Cardinal Paolo Dezza, 98, an Italian who was asked by Pope John Paul II to keep a watchful eye on the Jesuit order, died Dec. 17 in Rome. The cause of death was not reported.
Cardinal Dezza entered the Jesuit order in 1918, becoming a priest 10 years later.
A scholar of theology, he was named rector of the prestigious Gregorian Pontifical Institute in Rome.
In 1981, the pope named Cardinal Dezza as a kind of special pontifical delegate to the Jesuits, who are based in Rome.
The order's superior at the time was ill, and Cardinal Dezza, who was made a cardinal in 1991, guided the Jesuits until a new leader was elected in 1983.
Kenny Baker, 78, a jazz trumpeter who performed with Baker's Dozen in Britain in the 1950s, died Dec. 7 in Felpham, England, where he had been hospitalized for three weeks with a viral infection.
Mr. Baker had performed before sellout crowds in Britain since the 1950s.
He also had performed for film and television soundtracks, including the soundtracks to some of the James Bond movies.
Earlier this year, he was made a member of the Order of British Empire by Queen Elizabeth II. He also was named the best trumpet player at the British Jazz awards, the third time he won the honor.
Elizabeth Zimmermann, 89, whose best-known gift to knitting was a mathematical formula for figuring the proportions of sweaters and other garments, died Nov. 30 in Marshfield, Wis. The cause of death was not reported.
Ms. Zimmermann, who was born near Devon, England, learned knitting from her mother. She eventually sold sweaters of her own design for pocket money when she attended art schools in Europe.
She married, moved to New York and eventually settled in Wisconsin.
She submitted her designs for Norwegian-pattern sweaters to Woman's Day magazine in 1955. Other magazines also accepted her designs, and in 1959, she started her own knitting publication. She eventually started a mail-order business for knitting supplies, books and video productions under the name Schoolhouse Press.
Ms. Zimmermann's books include "Knitting Around," "Knitting Without Tears," "Knitter's Almanac" and "Knitting Workshop."
Inam Abdel Raouf Arafat Al Kiwah
Inam Abdel Raouf Arafat Al Kidwah, 82, the eldest sister of Palestinian leader Yasser Arafat, died Dec. 12 in Gaza City in the Gaza Strip. The cause of death was not reported.
Ms. Al Kidwah was the oldest of Arafat's five siblings. She was described in various Arafat biographies as the mother figure in the Palestinian leader's life after his mother died when Arafat was a young child.
Edith M. Pavese
Book Editor and Author
Edith M. Pavese, 59, an author and editor who wrote several notable books about Washington institutions, died of cancer Dec. 15 at her home in New York City.
Mrs. Pavese was a senior editor at Harry N. Abrams Inc., which specializes in high-end illustrated art books, from 1980 to 1993. Among the volumes she edited were "The National Air and Space Museum," "The National Museum of American History," "Treasures of the Library of Congress" and 1987's "The National Geographic Society: 100 Years of Adventure and Discovery," which has more than 1 million copies in print.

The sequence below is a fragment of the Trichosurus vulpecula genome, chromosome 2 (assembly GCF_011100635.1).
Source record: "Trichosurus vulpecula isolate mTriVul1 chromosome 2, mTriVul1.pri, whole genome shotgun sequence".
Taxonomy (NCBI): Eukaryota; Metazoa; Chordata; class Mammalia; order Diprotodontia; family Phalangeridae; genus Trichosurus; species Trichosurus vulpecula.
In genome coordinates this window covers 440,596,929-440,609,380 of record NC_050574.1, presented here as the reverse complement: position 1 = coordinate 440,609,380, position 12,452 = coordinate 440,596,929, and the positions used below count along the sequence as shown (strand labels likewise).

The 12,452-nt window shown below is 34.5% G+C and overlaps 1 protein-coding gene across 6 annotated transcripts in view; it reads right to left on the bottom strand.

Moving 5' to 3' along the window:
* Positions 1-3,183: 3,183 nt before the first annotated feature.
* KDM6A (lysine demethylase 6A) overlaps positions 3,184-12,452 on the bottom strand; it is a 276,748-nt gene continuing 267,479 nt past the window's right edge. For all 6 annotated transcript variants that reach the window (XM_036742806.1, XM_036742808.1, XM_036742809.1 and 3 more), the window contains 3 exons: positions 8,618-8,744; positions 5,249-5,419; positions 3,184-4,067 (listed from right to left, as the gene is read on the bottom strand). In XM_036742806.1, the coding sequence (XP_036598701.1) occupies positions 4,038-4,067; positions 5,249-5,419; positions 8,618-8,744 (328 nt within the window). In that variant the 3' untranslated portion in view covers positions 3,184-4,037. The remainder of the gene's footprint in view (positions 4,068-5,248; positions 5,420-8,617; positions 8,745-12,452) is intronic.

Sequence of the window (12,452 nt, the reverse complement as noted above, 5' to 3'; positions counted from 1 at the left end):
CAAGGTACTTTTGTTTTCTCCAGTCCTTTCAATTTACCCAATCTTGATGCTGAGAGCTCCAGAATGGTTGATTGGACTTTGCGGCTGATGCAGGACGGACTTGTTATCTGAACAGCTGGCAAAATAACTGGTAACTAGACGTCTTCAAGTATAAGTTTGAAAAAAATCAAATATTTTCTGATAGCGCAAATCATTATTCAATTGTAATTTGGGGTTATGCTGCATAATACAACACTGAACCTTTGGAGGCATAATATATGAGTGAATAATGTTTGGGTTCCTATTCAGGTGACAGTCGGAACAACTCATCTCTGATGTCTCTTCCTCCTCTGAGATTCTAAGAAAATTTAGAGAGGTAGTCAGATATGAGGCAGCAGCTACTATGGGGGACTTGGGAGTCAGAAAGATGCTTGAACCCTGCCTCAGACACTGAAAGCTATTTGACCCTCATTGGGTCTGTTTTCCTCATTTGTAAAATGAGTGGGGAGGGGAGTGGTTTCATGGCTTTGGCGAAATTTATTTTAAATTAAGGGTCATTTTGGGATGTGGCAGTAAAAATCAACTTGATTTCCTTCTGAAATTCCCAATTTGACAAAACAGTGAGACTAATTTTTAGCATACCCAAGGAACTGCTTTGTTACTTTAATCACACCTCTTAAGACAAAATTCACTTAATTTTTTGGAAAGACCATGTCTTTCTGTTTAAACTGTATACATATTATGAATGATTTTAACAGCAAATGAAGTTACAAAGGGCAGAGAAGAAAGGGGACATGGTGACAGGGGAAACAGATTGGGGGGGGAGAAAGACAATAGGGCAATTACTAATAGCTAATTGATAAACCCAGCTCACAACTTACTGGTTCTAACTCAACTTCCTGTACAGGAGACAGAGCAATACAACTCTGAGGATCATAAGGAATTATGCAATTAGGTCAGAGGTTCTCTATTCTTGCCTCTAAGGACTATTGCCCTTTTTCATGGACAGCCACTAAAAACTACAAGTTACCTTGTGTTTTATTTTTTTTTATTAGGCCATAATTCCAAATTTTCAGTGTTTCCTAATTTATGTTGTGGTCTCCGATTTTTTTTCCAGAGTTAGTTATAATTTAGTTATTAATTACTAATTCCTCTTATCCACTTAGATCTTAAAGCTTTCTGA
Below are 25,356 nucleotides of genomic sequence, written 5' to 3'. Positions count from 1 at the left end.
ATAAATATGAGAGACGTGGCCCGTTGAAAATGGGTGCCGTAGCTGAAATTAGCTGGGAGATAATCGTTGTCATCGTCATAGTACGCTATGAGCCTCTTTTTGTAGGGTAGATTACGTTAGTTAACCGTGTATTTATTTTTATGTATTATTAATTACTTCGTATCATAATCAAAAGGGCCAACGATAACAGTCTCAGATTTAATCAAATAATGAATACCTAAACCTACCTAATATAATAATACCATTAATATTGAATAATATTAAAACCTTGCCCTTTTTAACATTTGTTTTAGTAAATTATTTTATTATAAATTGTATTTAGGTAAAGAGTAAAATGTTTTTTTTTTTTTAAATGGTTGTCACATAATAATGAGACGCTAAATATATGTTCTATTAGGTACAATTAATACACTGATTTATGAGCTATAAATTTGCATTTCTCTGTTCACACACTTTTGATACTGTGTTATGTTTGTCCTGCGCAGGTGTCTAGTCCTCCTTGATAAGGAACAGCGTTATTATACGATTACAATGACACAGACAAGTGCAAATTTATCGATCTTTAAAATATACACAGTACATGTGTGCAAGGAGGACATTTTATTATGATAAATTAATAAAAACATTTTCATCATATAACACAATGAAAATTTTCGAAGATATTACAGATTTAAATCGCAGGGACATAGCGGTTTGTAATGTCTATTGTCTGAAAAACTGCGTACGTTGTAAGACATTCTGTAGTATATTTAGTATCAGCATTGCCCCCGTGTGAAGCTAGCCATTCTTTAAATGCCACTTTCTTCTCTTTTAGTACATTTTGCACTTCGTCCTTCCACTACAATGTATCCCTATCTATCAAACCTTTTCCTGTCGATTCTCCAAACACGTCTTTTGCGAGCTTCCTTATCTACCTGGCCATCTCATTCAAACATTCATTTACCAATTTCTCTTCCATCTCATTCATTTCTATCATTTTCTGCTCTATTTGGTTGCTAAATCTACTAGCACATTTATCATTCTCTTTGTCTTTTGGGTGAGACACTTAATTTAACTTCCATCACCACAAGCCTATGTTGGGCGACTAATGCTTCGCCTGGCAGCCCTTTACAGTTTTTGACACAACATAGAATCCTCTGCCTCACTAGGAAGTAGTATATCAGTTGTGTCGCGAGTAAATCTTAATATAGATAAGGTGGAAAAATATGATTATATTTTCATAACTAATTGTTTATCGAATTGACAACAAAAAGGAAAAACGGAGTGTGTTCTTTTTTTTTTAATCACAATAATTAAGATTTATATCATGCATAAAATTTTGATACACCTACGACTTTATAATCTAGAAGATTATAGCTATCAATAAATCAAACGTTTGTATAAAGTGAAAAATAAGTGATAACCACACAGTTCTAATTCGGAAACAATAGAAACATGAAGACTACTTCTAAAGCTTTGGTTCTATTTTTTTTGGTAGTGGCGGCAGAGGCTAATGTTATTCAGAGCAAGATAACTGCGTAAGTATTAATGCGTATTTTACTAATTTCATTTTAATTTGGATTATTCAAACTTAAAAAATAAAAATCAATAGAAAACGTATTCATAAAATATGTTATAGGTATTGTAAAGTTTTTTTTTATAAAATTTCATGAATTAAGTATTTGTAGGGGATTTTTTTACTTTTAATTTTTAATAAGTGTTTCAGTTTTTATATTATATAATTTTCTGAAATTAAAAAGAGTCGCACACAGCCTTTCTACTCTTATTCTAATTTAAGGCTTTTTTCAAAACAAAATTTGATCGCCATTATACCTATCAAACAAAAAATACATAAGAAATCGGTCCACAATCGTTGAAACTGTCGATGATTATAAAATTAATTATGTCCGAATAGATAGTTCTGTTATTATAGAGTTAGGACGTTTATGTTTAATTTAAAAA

She also wrote two books for Abrams, "American Highlights: United States History in Notable Works of Art" in 1993 and "TV Mania," with Judith Henry, in 1988.
Krishan Lal Sharma
Krishan Lal Sharma, 74, the vice president of India's ruling party who twice went to prison defending its Hindu nationalist ideology, died Dec. 17 at a hospital in New Delhi after a heart attack.
The Punjab native was an activist of the Hindu nationalist Rashtriya Swayamsevak Sangh, the ideological fountainhead of Prime Minister Atal Bihari's Bharatiya Janata Party. Mr. Sharma was one of the spokesmen of the party.
In 1948, when the organization was banned by India's government for the alleged involvement of some of its members in the assassination of freedom movement leader Mohandas Gandhi, Mr. Sharma was imprisoned.
He again went to jail for 17 months in 1975 when Prime Minister Indira Gandhi clamped emergency rule on the country.
Sherland Wilson, 71, who under the stage name King Fighter was one of the pioneers of calypso music in Trinidad and Tobago, died Dec. 13 at a hospital in eastern Grenada after a stroke.
Mr. Wilson, whose most popular song was "Pajama Suit," was born in Guyana.
He had lived in Grenada for several years and launched his career in Trinidad in the 1950s.
Mr. Wilson performed on stage often with calypso legends Lord Nelson and King Sparrow.
Jill Craigie, 85, a noted British documentary filmmaker who was perhaps best known in Britain as the wife of Michael Foot, who led the Labor Party from 1980 to 1983, died Dec. 13 in London. The cause of death was not reported.
Ms. Craigie, who already had achieved national success as a filmmaker before her marriage, made the films "The Way We Live," based on the effort of Plymouth residents in southern England to rebuild after the devastation of World War II, and "Blue Scar," about the everyday lives of miners in the 1940s.
She based "Blue Scar" on a year she spent in Abergwynfi, a mining town in south Wales.
A year after that film's success, she married Foot, an aspiring politician. Ms. Craigie put aside her own career to support her husband.
Early Wright, 84, a pioneering radio personality whose nightly "Soul Man" broadcast spanned more than a half-century and drew national media attention to his home town's blues and gospel heritage, died Dec. 10 in Clarksdale, Miss., after a heart attack.
In 1947, he became the first black disc jockey in Mississippi when he went to work at Clarksdale's WROX Radio.
Until his retirement in 1998, he hosted one of America's longest continuous-running radio shows and interviewed many celebrities, including Elvis Presley, Muddy Waters, B.B. King, Ike and Tina Turner and Charley Pride.